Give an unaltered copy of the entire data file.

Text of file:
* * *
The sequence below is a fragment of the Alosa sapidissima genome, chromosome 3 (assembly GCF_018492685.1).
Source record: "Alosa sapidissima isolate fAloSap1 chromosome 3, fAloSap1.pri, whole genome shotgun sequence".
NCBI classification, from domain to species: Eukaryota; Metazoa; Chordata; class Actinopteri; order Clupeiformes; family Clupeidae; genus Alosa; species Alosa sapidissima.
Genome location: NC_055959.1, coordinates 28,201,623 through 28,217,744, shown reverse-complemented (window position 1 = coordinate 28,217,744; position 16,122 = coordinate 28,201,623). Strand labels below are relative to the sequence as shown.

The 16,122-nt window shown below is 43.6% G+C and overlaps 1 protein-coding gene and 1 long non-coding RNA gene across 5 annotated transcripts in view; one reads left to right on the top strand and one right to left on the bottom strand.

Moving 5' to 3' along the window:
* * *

The sequence below is a fragment of the Alosa sapidissima genome, chromosome 3 (assembly GCF_018492685.1).
Source record: "Alosa sapidissima isolate fAloSap1 chromosome 3, fAloSap1.pri, whole genome shotgun sequence".
NCBI classification, from domain to species: Eukaryota; Metazoa; Chordata; class Actinopteri; order Clupeiformes; family Clupeidae; genus Alosa; species Alosa sapidissima.
Genome location: NC_055959.1, coordinates 28,201,623 through 28,217,744, shown reverse-complemented (window position 1 = coordinate 28,217,744; position 16,122 = coordinate 28,201,623). Strand labels below are relative to the sequence as shown.

The 16,122-nt window shown below is 43.6% G+C and overlaps 1 protein-coding gene and 1 long non-coding RNA gene across 5 annotated transcripts in view; one reads left to right on the top strand and one right to left on the bottom strand.

Moving 5' to 3' along the window: